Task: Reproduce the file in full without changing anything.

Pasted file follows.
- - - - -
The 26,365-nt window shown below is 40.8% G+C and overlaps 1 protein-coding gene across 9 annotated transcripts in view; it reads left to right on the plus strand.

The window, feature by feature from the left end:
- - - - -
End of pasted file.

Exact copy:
The 26,365-nt window shown below is 40.8% G+C and overlaps 1 protein-coding gene across 9 annotated transcripts in view; it reads left to right on the plus strand.

The window, feature by feature from the left end: